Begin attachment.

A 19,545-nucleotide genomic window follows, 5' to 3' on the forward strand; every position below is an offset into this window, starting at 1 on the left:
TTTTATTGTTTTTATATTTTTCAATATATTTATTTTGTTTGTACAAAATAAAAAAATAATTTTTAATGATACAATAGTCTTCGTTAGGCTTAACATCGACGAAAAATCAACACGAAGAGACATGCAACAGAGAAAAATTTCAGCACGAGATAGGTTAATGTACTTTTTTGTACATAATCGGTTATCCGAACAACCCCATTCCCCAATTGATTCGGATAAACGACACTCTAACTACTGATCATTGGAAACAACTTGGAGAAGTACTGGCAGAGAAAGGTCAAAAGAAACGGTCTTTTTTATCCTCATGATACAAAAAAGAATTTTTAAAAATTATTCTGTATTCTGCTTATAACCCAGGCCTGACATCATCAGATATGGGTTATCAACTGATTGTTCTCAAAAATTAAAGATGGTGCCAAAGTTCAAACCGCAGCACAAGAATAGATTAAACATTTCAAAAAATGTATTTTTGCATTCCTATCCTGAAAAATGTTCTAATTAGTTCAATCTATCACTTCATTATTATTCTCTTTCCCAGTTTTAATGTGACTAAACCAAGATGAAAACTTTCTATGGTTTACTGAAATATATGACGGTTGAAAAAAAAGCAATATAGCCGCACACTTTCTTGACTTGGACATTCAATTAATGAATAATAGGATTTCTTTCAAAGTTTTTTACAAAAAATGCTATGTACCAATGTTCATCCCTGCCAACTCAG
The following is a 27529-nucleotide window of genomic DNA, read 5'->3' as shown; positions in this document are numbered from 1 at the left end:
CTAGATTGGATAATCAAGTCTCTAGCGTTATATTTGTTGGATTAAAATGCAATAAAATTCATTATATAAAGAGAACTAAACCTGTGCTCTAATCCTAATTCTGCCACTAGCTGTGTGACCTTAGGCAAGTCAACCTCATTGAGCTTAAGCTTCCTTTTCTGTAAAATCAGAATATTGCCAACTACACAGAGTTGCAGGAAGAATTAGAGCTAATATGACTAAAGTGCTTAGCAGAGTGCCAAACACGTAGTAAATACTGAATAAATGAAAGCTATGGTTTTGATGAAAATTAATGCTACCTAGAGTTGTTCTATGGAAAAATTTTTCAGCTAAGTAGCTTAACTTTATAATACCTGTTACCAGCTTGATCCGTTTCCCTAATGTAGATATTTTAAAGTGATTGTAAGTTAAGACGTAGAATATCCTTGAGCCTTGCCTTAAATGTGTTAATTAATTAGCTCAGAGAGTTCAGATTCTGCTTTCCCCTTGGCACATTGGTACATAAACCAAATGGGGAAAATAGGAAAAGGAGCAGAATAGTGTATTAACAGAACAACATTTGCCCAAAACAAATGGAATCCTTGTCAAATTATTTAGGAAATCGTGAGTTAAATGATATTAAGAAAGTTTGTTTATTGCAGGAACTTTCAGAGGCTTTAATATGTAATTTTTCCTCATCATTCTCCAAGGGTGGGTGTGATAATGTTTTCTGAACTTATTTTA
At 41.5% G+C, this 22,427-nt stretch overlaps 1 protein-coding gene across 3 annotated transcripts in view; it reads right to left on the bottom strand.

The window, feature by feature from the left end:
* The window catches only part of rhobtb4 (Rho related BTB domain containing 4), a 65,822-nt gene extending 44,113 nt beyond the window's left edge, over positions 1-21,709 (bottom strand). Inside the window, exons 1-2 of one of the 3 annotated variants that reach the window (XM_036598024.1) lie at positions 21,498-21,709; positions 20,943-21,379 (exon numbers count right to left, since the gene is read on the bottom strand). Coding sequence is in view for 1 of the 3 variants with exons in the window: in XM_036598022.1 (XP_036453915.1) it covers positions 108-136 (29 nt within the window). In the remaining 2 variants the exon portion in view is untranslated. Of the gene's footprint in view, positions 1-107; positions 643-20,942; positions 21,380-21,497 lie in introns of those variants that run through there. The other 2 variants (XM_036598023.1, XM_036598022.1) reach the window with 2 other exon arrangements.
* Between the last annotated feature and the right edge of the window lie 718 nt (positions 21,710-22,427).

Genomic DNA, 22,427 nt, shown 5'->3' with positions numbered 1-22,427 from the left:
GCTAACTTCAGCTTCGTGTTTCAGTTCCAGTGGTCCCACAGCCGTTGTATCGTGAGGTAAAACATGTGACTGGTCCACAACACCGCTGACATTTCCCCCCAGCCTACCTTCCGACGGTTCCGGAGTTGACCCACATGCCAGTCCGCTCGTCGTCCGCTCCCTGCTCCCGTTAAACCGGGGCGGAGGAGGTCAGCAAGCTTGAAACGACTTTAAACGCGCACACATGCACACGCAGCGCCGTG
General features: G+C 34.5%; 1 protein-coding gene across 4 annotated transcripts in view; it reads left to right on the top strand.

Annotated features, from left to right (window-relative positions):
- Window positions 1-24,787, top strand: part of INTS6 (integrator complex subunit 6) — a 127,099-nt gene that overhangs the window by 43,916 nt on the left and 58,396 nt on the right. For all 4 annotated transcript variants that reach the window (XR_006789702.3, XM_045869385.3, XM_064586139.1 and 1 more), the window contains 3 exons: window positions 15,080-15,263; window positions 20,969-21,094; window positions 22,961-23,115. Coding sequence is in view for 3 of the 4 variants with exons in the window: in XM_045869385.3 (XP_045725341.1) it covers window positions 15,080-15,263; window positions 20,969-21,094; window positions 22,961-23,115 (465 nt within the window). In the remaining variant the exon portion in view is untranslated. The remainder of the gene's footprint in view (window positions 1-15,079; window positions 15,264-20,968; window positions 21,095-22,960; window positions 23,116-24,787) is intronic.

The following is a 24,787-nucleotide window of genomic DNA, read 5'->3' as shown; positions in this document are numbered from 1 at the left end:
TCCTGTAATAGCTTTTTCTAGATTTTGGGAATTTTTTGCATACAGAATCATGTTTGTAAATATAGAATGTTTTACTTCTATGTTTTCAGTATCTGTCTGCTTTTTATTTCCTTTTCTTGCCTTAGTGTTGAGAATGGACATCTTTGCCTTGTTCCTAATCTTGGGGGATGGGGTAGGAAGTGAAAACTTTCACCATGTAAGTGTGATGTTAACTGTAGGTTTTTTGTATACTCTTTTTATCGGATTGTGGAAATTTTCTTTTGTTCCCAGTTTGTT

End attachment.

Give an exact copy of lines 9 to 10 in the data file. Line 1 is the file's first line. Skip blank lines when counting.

Genomic DNA, 22,427 nt, shown 5'->3' with positions numbered 1-22,427 from the left:
GCTAACTTCAGCTTCGTGTTTCAGTTCCAGTGGTCCCACAGCCGTTGTATCGTGAGGTAAAACATGTGACTGGTCCACAACACCGCTGACATTTCCCCCCAGCCTACCTTCCGACGGTTCCGGAGTTGACCCACATGCCAGTCCGCTCGTCGTCCGCTCCCTGCTCCCGTTAAACCGGGGCGGAGGAGGTCAGCAAGCTTGAAACGACTTTAAACGCGCACACATGCACACGCAGCGCCGTG